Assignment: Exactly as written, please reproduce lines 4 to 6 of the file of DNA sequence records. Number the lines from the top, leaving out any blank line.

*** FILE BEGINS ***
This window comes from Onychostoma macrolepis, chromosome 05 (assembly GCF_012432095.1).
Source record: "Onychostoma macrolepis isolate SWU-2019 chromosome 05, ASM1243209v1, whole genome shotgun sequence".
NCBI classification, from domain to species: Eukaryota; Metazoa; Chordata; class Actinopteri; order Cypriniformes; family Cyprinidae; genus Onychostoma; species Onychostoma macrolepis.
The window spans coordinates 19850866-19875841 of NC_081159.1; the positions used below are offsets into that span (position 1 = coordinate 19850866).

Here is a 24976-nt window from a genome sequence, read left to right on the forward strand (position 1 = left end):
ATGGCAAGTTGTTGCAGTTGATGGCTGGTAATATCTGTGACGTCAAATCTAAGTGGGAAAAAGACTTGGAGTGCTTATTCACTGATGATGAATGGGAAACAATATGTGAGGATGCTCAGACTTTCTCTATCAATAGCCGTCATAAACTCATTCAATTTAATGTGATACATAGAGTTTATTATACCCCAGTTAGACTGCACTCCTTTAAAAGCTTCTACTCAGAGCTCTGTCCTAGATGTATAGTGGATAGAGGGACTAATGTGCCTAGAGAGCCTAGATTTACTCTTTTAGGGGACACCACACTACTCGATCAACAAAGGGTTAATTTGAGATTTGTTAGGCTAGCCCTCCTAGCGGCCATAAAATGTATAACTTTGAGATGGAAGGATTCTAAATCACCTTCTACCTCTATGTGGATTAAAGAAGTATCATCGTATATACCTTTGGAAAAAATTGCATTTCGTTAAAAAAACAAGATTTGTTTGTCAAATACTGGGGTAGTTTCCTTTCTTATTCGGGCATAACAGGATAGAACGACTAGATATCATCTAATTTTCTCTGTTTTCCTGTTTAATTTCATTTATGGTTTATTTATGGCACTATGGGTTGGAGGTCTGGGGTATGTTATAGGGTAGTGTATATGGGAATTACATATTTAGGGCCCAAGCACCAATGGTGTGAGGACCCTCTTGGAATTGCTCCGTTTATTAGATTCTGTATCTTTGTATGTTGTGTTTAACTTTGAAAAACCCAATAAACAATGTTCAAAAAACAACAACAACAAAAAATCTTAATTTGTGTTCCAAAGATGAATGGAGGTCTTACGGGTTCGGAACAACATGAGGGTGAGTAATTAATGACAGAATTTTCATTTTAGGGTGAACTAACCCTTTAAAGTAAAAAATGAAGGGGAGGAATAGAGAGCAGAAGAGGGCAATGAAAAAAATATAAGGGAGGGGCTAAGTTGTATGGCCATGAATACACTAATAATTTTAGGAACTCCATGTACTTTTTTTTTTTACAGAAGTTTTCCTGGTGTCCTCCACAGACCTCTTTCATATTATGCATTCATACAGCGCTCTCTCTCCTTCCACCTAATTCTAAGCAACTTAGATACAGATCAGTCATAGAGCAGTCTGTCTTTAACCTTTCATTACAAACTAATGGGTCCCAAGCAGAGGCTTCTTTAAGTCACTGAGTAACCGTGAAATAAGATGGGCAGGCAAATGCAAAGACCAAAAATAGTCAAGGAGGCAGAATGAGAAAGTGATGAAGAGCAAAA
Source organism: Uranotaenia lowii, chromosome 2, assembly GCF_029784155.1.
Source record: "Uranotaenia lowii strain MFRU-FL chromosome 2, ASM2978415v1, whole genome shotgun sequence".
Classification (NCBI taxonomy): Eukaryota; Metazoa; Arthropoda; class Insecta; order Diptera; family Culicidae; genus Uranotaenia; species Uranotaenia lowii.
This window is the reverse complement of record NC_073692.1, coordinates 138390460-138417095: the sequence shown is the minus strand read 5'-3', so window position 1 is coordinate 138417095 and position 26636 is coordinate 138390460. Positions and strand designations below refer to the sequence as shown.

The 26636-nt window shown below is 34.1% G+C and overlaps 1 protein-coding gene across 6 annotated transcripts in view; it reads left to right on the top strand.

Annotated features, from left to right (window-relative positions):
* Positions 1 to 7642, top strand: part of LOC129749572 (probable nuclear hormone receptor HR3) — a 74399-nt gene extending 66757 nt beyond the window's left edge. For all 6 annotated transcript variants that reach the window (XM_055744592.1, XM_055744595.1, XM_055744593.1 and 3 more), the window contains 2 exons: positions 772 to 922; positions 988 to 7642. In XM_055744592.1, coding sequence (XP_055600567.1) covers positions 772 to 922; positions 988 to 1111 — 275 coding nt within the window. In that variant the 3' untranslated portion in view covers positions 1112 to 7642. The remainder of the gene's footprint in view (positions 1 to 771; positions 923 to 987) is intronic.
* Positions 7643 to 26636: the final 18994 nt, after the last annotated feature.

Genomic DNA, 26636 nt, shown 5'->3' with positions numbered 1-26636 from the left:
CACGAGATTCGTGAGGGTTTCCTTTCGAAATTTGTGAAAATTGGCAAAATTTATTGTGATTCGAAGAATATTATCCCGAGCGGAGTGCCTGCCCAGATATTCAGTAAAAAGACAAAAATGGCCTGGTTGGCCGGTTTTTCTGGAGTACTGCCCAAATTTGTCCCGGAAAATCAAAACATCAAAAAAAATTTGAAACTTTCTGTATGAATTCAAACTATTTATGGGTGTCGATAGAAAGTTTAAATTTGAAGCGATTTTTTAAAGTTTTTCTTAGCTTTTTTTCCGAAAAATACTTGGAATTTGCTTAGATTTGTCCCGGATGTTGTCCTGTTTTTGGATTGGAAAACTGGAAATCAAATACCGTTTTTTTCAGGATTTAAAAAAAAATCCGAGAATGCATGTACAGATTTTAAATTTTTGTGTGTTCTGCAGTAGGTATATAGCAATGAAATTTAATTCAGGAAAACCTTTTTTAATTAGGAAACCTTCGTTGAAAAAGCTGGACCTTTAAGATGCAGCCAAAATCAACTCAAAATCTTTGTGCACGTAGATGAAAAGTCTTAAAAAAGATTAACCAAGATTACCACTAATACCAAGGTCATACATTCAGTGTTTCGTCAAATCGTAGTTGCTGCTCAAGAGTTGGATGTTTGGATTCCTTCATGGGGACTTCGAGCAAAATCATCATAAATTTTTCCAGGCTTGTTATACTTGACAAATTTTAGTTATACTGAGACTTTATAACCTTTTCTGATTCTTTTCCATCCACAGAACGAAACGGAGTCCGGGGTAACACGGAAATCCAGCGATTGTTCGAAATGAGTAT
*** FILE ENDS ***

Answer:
The window spans coordinates 19850866-19875841 of NC_081159.1; the positions used below are offsets into that span (position 1 = coordinate 19850866).

Here is a 24976-nt window from a genome sequence, read left to right on the forward strand (position 1 = left end):
ATGGCAAGTTGTTGCAGTTGATGGCTGGTAATATCTGTGACGTCAAATCTAAGTGGGAAAAAGACTTGGAGTGCTTATTCACTGATGATGAATGGGAAACAATATGTGAGGATGCTCAGACTTTCTCTATCAATAGCCGTCATAAACTCATTCAATTTAATGTGATACATAGAGTTTATTATACCCCAGTTAGACTGCACTCCTTTAAAAGCTTCTACTCAGAGCTCTGTCCTAGATGTATAGTGGATAGAGGGACTAATGTGCCTAGAGAGCCTAGATTTACTCTTTTAGGGGACACCACACTACTCGATCAACAAAGGGTTAATTTGAGATTTGTTAGGCTAGCCCTCCTAGCGGCCATAAAATGTATAACTTTGAGATGGAAGGATTCTAAATCACCTTCTACCTCTATGTGGATTAAAGAAGTATCATCGTATATACCTTTGGAAAAAATTGCATTTCGTTAAAAAAACAAGATTTGTTTGTCAAATACTGGGGTAGTTTCCTTTCTTATTCGGGCATAACAGGATAGAACGACTAGATATCATCTAATTTTCTCTGTTTTCCTGTTTAATTTCATTTATGGTTTATTTATGGCACTATGGGTTGGAGGTCTGGGGTATGTTATAGGGTAGTGTATATGGGAATTACATATTTAGGGCCCAAGCACCAATGGTGTGAGGACCCTCTTGGAATTGCTCCGTTTATTAGATTCTGTATCTTTGTATGTTGTGTTTAACTTTGAAAAACCCAATAAACAATGTTCAAAAAACAACAACAACAAAAAATCTTAATTTGTGTTCCAAAGATGAATGGAGGTCTTACGGGTTCGGAACAACATGAGGGTGAGTAATTAATGACAGAATTTTCATTTTAGGGTGAACTAACCCTTTAAAGTAAAAAATGAAGGGGAGGAATAGAGAGCAGAAGAGGGCAATGAAAAAAATATAAGGGAGGGGCTAAGTTGTATGGCCATGAATACACTAATAATTTTAGGAACTCCATGTACTTTTTTTTTTTACAGAAGTTTTCCTGGTGTCCTCCACAGACCTCTTTCATATTATGCATTCATACAGCGCTCTCTCTCCTTCCACCTAATTCTAAGCAACTTAGATACAGATCAGTCATAGAGCAGTCTGTCTTTAACCTTTCATTACAAACTAATGGGTCCCAAGCAGAGGCTTCTTTAAGTCACTGAGTAACCGTGAAATAAGATGGGCAGGCAAATGCAAAGACCAAAAATAGTCAAGGAGGCAGAATGAGAAAGTGATGAAGAGCAAAA